Address: Eliščino nábřeží 626, Hradec Králové
Public transport: Muzeum (BUS 11, 12, 13, 16, 17, zelená; TROLEJBUS 3, 7), Adalbertinum (BUS 5, 11, 14, 15, 16, 17, 18, 23, TROLEJBUS 2, 6)
GPS: 50.211098, 15.828716
Date: 1922 (P) 1922–1924 (R)
Architect: Jan Kotěra
Investor: Město Hradec Králové
Trail: The River Trail
As early as 1907, Jan Kotěra planned an inconspicuous tenement house with a beveled corner for the corner plot in the immediate vicinity of the Museum with a view of the building from the opposite bank of the Elbe. However, the plan to develop this plot of land did not come about until after the First World War.
At the end of 1919, Mayor Ulrich sent Kotěra a letter with the following text: “There is an intention to develop the corner plot opposite the Museum. I take the liberty of sending you the project drawn up by the architect Liska for your kind consultation and your kind opinion as to whether the design would not be detrimental to the building.” Apparently Kotěra did not like Liska’s design for the corner plot next to the Museum and started working on it himself.
The development project was not demanding. It was to address the housing shortage that had hit all of Europe after WWI, and it was to house two municipal offices. The three-story building designed by Kotěra was supposed to include economical but sufficient apartments, and offices for the city’s electricity and gas companies on the ground floor. During the autumn of 1922 (between September and October), two versions of the project were produced, differing in minor details (the roof pitch and the shopfront structure). The building on a triangular plan with a sharp corner did not have a simple layout: Kotěra designed three stairwells, each with a separate entrance from the street. The offices on the ground floor and in the basement had a separate entrance on the corner. Above the entrance, there was a spacious terrace. On the upper floors, there were two- or three-room apartments, each with a kitchen and a separate bathroom, which became standard after the war. The sharp, beveled corner is flanked by two cylindrical towers – bay windows enclosed by a conical roof.
The faux-stone façade is framed by a deep lesene framework and the windows have deep, chamfered jambs. The ground floor with shopfronts is divided by decorative fields with crystalline panels. The entrances and staircases are decorated with decorative grilles designed by Kotěra.
The building represents Kotěra’s post-war inclination towards historical synthesis. The architect also designed the monumental headquarters of the Vítkovice Metallurgical and Mining Company in Prague and the monumental Ringhoffer Works headquarters in Prague-Smíchov. He expected prominent commissions for ministerial and other government buildings in the Petrská quarter and during the summer of 1921 he was involved in the design of President Tomáš Garrigue Masaryk’s apartment at Prague Castle. Along with the headquarters of the Vítkovice Metallurgical and Mining Company, the Hradec Králové municipal apartment building with offices for the gas and electricity companies is the only example of Kotěra’s final work comparable to the contemporary architectural style and Kotěra’s contemporaries from the Vienna circle, Hubert Gessner or Leopold Bauer. At the same time, however, Kotěra was adopting the receding forms of Cubism, which he saw only as one of the decorative forms, not as a tectonic system. As for the Municipal House in Hradec Králové, the crystalline panels of the fields between the shopfronts and entrances in the building’s ground floor are proof of this.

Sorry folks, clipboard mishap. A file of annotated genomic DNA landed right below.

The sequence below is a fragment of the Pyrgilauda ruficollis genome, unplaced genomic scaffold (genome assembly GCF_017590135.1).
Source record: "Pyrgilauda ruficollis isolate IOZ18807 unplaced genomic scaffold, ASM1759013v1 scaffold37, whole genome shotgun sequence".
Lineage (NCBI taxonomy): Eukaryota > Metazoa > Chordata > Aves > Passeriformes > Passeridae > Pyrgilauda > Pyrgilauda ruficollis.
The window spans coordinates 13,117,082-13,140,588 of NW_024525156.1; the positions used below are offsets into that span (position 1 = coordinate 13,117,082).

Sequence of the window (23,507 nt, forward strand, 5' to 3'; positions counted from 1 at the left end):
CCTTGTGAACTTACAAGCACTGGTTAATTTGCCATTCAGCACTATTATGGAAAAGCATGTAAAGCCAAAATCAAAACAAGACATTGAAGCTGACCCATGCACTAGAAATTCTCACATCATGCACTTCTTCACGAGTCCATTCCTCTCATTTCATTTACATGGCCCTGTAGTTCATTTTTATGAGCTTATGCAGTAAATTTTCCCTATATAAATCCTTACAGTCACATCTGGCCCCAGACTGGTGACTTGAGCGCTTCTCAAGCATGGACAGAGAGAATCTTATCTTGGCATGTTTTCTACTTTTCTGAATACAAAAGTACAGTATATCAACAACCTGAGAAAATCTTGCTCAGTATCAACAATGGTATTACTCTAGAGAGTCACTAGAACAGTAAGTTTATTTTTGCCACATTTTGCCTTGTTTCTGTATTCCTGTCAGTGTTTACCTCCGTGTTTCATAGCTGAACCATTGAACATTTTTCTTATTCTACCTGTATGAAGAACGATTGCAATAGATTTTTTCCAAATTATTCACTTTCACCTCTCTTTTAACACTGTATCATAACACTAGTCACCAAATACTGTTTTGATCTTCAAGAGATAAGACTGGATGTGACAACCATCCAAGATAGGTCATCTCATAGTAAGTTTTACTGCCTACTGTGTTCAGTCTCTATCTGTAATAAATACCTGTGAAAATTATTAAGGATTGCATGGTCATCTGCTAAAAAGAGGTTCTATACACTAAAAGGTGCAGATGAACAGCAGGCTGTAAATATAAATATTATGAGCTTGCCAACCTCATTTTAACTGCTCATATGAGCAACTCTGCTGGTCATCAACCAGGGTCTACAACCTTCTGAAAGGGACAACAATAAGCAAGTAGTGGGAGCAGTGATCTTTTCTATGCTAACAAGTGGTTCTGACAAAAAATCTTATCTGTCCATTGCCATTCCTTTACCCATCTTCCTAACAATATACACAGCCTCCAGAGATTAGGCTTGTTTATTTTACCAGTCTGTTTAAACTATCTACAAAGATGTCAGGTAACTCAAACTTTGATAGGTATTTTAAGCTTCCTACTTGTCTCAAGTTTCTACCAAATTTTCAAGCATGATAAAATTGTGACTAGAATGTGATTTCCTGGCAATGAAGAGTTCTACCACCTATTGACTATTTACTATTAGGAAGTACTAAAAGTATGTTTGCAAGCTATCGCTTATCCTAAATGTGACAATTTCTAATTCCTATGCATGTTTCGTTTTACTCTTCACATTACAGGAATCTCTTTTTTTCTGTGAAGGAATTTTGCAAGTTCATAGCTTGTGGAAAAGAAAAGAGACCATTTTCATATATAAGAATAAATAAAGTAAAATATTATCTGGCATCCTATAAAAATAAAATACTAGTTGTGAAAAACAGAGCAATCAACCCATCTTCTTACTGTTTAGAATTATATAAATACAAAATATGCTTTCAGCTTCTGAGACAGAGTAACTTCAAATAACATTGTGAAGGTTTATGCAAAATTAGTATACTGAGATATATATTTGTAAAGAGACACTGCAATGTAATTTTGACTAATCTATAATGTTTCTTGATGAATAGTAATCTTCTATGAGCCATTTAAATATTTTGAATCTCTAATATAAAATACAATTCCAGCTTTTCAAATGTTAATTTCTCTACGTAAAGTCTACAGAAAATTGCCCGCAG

The building housed a research library until 2009, and between 2009 and 2014 the city library. In 2014–2015, the façade was completely renovated; the basement and ground floor were converted into an information center, the roofing was replaced; new flats were built into the roof trusses, changing the roof pitch; and a strip window was built into the corner section, extending into the two turrets.
The Municipal House is part of the the protected urban conservation area in Hradec Králové.
- Ladislav Zikmund-Lender, Struktura města v zeleni: Moderní architektura v Hradci Králové, Hradec Králové 2017
- Ladislav Zikmund-Lender, Jan Kotěra v Hradci, Hradec Králové 2016
- Jakub Potůček, Hradec Králové: Architektura a urbanismus 1895-2009, Hradec Králové 2009
- Marie Benešová, František Toman, Jan Jakl, Salón republiky: Moderní architektura Hradce Králové, Hradec Králové 2000
- Vladimír Šlapeta (ed.), Jan Kotěra: Zakladatel moderní české architektury: 1871-1923, Praha 2001